Narratively, it’s easy to see how Cataclysm was a bit of a gamble. There’s plenty of pros and cons to the “upend the table” approach. But was the expansion able to keep up besides? Sadly, no. For many players, Cataclysm marks the boundary between “old” and “new” World of Warcraft. Old being honest, occasionally brutal, and challenging. New being overly simplified, filled with hand-holding, and the sense that new players rising through the levels (using the increasingly popular Dungeon Finder) weren’t really earning their place in the endgame. Many core stats were modified or removed altogether. Talents saw a dramatic overhaul, and the endgame content was lacking due to the focus on rebuilding vast swaths of Azeroth. The Warcraft team struggled beneath the burdensome scope of the changes to be made, and it shows.
Fortunately, we got Goblins and Worgens in the bargain.
5. The Burning Crusade (2007)
Ah, The Burning Crusade. Not terrible, but not great either. It did everything well enough, especially for a team that was still feeling out the boundaries of the “MMO expansion” concept.
The Draenei and the Blood Elves — the two races released with TBC — are still some of the most widely played races to date. For lack of a better word, they’re just plain interesting; both the lore surrounding them and the quests through their well-crafted starting zones. The Burning Crusade also saw the introduction of flying mounts and Outland, the latter of which has a prominent place in Warcraft lore as the former home of the Orcs.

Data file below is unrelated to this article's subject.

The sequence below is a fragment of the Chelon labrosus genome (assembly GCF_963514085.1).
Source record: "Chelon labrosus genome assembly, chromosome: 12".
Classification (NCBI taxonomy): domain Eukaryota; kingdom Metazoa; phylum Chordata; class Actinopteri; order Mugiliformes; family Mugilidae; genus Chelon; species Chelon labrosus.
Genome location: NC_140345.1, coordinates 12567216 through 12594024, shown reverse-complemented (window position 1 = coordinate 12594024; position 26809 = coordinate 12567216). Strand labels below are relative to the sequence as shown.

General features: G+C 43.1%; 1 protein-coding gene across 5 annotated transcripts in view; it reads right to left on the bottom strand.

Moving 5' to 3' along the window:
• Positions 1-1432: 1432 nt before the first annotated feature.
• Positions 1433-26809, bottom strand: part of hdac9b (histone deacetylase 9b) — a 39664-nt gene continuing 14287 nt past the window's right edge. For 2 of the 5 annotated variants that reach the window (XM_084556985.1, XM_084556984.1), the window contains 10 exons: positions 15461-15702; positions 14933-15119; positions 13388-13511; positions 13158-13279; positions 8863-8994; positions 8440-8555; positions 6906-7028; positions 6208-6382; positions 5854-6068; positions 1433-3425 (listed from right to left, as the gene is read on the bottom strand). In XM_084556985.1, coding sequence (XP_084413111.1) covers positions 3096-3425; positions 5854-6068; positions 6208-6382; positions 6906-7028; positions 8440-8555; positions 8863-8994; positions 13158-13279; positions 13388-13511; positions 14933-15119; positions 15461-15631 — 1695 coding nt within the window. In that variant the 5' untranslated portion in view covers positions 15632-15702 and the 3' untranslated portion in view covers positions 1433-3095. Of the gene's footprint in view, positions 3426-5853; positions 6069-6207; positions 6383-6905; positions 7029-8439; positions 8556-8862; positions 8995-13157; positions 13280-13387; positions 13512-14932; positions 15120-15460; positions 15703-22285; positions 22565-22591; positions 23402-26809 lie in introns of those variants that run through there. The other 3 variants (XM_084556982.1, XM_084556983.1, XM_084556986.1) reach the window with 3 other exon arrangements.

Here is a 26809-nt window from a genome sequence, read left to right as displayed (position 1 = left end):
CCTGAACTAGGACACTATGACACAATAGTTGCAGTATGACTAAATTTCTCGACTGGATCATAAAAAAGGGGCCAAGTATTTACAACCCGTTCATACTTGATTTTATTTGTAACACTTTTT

Unfortunately, Outland isn’t very interesting to visit. And depending on who you ask, flying mounts may have marked the beginning-of-the-end for the strong social network that tied early WoW together.
Another “love-it-or-hate-it” addition to The Burning Crusade is the early prototype for the modern Dungeon Finder, the Looking for Group tool. It made dungeons easier to engage with but at great cost to the atmosphere and adventure of the game. No longer would you have to scrounge together a group by *gasp* actually interacting with your fellow players. It was all handled behind the scenes in an efficiently impersonal way.
4. Battle for Azeroth (2018)
With the announcement of Battle for Azeroth, millions of Warcraft RTS fans cried out in anguish. While it’s impossible to say definitively, the fact that the WoW loremasters gave the title of Fourth War to this MMO expansion instead of a fourth entry in the RTS series seems rather telling. Coupled with the familiar Warfront mode, it sure seems like Blizzard is trying to assuage desires for another RTS by convincing fans this style of warfare can be achieved in an MMO.
Few fans seem convinced, however. But it is, nonetheless, a solid expansion overall.
The story can seem a bit plodding in BfA. The Horde is still the Sylvanas & Self-Insert Friends Power Hour, and the Alliance seems rather impotent. But fortunately, MMOs can lean on gameplay where the story falls flat. Warfronts are an excellent (if underutilized) addition to the PvP/PvE roster, the area designs for Nazjatar and Zandalar are some of the best in the series, and despite lacking a significant race or class addition, the slew of Allied Races still give you plenty to grind for.
N’Zoth is cool and all, but I think we’re all a little tired of Old Gods at this point.
3. Mists of Pandaria (2012)
In the immortal words of Red-Shirted BlizzCon Attendee: “Is this an out-of-season April Fool’s joke?”
The Pandaren have a place in Warcraft lore, sure. They didn’t exactly come out of nowhere. But an entire Asian themed expansion centered around these portly panda people? Prior to release, it was tough to get a read on whether Pandaria would be incredible or painfully awkward.
Fortunately, the concerns didn’t last long.